Flinn Scholars

Recreation, workshops greet Scholars at retreat

September 1, 2009

By Flinn Foundation

Last August, Abe Springer gently chided the Flinn Scholars he was guiding on a hike to the Verde River headwaters.

“If you’re going to study water policy, you’d better get wet,” the Northern Arizona University hydrogeology professor told them.

At this year’s annual Flinn Scholars retreat, Dr. Springer was happily surprised. Returning to the Verde, he led the Scholars to a tree-shadowed rill, and more than half of the students gamely shed their sneakers and socks and waded into the river.

“Now they get it!” he said, nodding with approval.

Dr. Springer’s morning with the Scholars–the launching point for the second year of a Scholars-only seminar se  ries on water policy–was just one of the w  orkshops at the mid-August “family reunion” for Scholars, presented for the third straight year at the Lost Canyon retreat center in the ponderosa pine forest near Williams. 

Returning Scholars at the retreat welcomed the newest group of Scholars, the 17 members of the Class of 2009, and reunited with fellow jetsetters of the past year;  on journeys ranging from three weeks to 12 months, Scholars had engaged in study-travel and service projects in Quenca and Chiapas, London and Ankara, Singapore and Szechuan. Scholars observed that even though they could in some cases bridge the geographic divide on an almost daily basis via the Internet, nothing could replace direct personal contact.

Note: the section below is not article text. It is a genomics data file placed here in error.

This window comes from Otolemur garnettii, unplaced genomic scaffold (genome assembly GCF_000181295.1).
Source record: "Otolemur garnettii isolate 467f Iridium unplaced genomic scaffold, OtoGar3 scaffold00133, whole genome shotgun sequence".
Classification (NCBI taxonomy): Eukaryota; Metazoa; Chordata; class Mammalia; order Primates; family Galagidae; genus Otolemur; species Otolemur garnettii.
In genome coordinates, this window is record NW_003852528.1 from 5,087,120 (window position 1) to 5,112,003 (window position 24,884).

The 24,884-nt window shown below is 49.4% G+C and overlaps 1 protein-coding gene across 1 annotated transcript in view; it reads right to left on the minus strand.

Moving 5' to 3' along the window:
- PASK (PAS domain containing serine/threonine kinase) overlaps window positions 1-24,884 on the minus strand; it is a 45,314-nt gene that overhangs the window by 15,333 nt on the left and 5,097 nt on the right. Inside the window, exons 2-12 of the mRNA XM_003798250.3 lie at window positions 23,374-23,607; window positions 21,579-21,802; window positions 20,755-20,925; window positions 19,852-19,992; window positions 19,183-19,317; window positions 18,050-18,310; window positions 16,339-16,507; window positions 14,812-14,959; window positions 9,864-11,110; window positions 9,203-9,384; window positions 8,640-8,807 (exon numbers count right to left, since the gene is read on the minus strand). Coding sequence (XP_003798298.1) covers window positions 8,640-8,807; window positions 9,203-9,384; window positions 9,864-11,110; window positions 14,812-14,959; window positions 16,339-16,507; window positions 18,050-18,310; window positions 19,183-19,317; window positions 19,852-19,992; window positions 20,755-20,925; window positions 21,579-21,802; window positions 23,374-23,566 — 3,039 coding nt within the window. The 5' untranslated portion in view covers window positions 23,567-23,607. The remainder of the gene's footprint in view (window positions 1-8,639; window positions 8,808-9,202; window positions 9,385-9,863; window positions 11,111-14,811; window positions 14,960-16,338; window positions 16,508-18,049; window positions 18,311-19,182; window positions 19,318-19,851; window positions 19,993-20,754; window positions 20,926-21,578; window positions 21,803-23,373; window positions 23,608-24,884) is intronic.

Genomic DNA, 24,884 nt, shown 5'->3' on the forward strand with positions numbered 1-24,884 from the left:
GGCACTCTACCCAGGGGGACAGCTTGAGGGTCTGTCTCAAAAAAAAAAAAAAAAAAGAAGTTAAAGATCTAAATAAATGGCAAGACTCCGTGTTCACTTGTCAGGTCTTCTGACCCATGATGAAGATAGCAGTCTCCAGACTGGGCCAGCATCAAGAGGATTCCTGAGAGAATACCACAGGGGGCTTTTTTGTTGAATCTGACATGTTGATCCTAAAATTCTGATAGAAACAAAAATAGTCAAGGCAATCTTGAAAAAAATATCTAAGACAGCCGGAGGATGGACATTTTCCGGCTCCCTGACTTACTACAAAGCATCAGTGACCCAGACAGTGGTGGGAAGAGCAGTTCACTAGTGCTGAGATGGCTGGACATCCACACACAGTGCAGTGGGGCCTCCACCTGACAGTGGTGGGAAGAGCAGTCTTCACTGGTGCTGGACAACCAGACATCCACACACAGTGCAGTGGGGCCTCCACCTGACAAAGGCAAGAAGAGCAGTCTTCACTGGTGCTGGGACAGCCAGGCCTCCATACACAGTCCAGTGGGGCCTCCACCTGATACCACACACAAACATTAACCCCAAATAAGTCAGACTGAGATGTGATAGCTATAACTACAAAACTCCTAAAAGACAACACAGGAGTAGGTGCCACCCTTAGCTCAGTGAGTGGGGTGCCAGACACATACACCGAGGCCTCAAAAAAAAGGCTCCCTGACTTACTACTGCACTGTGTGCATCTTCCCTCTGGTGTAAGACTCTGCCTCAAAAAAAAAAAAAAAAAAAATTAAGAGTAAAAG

And the retreat offered plenty of such contact: Scholars flying side by side down a quarter-mile zip line into a lake; cheering on one of their fellows leaping from a 30-foot pole to a trapeze; competing to see who could construct the drippiest ice-cream sundae; shouting and struggling fiercely in the tug-of-war between the classes (won–yet again–by the sophomores).

Interspersed among the just-for-fun activities:

  • A workshop on using social media to build a professionally effective online identity, presented by a media expert from Mighty Interactive, a firm launched by Jason Baer, a Scholar from the Class of 1987;
  • A workshop by another 1987 alum, Susan Luu, executive vice president of Junior Achievement, on money management and long-term financial planning;
  • An evening of reports and slideshows from Scholars returned from traveling, including their reflections on how they had been challenged or changed by the places and people they had encountered.

The last night of the retreat was given over to an annual tradition that showcased the Scholars’ extraordinary tradition–the talent show. Masters of ceremonies Aubri Carman and David Ware, both from the Class of 2008, introduced a lineup that included vocal performances, comic skits, a gangsta rap performance by the Class of 2009, and bands performing bluegrass, rock, and classic jazz. As was the case throughout the retreat, Scholars in the talent show demonstrated the versatility and talent and fearlessness that led us to choose them in the first place.


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